Silently that evening the friends returned to their boats, thinking of what they had heard. To Hudson Taylor, at any rate, the call of God had come while Captain Bowers was speaking, and he was struggling against rebellion of heart in view of the sacrifice involved.

" Never had I had such a spiritual father as Mr. Burns," he wrote long after ; " never had I known such holy, happy intercourse ; and I said to myself that it could not be God's will that we should separate."

Thus several days passed by, and he could not escape the conviction that Swatow was where the Lord would have him.

" In great unrest of soul," he continued, " I went with Mr. Bums one evening to visit some American friends near the South Gate of Shanghai.1- {' The Rev. and Mrs. Robert Lowrie, of the American Presbyterian Mission.} After tea, Mrs. Lowrie played over to us `The Missionary Call.' I had never heard it before, and it greatly affected me. My heart was almost broken before it was finished, and I said to the Lord in the words that had been sung

And I will go.

I may no longer doubt to give up friends and idol hopes,

And every tie that binds the heart . . .

Henceforth then it matters not if storm or sunshine be my earthly lot, bitter or sweet my cup ;

I only pray, God make me holy, and my spirit nerve for the stern hour of strife.

Upon leaving, I asked Mr. Bums to come to the little house that was still my headquarters, and there with many tears I told him how the Lord had been leading me, and how rebellious I had been, and unwilling to leave him for this new sphere, He listened with a strange look of surprise and pleasure rather than of pain, and replied that he had determined that very night to tell me that he had heard the Lord's call to Swatow, and that his one regret had been the severance of our happy fellowship."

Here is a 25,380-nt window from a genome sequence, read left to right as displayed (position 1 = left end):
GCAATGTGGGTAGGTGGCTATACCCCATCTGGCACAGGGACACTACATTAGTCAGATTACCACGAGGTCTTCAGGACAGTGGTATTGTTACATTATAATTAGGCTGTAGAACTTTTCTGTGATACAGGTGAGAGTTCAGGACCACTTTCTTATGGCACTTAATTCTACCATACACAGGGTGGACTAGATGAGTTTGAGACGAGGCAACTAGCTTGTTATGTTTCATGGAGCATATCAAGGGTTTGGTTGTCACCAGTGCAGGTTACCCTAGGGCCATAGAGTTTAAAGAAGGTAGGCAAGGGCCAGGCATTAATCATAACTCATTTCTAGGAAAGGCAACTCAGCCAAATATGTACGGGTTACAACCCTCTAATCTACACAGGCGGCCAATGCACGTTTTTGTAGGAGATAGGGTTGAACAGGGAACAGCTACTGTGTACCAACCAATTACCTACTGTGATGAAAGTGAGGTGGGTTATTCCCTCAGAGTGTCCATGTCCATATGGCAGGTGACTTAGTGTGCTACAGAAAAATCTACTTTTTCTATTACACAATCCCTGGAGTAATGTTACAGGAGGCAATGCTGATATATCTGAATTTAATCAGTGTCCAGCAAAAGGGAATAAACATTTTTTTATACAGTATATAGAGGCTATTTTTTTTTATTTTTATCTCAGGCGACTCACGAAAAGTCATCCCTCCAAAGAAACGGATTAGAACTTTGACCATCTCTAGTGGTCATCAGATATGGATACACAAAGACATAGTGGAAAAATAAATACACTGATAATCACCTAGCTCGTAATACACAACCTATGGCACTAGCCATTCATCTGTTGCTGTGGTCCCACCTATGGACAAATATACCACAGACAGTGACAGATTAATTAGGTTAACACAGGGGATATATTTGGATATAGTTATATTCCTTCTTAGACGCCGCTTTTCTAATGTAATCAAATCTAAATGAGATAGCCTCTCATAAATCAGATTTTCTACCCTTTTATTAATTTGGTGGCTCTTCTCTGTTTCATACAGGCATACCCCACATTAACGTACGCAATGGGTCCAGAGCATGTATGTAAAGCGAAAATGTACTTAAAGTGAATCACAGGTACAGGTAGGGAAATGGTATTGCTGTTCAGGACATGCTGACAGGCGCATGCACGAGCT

Thus the Lord not only gave, but gave back, the companionship that meant so much in the life of Hudson Taylor. Together they went next morning to Captain Bowers and told him that the way seemed clear for them both to go to Swatow. So overjoyed was the captain to hear it that he offered them forthwith a free passage on his ship which was returning in a few days. This was gratefully accepted, and on March 6, two years from Mr. Taylor's first arrival in Shanghai, they sailed for their new field of labour.

Anchored in a fog that night off Gutzlaff Island, everything must have recalled to Hudson Taylor the February Sunday when he first reached that spot.{' February 26, 1854.} Then he had never seen the shores of China nor looked into the face of any one belonging to that land. Now how familiar it had grown. Many and varied had been his experiences, transforming the lad fresh from the old country into a useful missionary. At home in two dialects, one of which was the language of four-fifths of China, he was about to learn a third as an incident of his service. Seasoned as a good soldier of the Cross by many a trial and hardship, he was ready to stand alone in a peculiarly difficult sphere. War, with all its horrors, prolonged distress through insufficient supplies, the discipline of indebtedness to others, even for a home, and then of loneliness in his own quarters, sickness, change, uncertainty, and great discomfort as to material surroundings-all these had schooled his heart to quietness and patience, and brought a deeper dependence upon God. And then evangelistic journeys, alone or with other missionaries, had greatly widened his outlook. Eleven such itinerations now lay behind him within these first two years. How much each one had meant, with its necessary exercise of mind and heart, its strain upon endurance, dangers by land and water, " perils in the city, . . . perils of robbers,. . labour and travail," and all its secret springs of faith and prayer.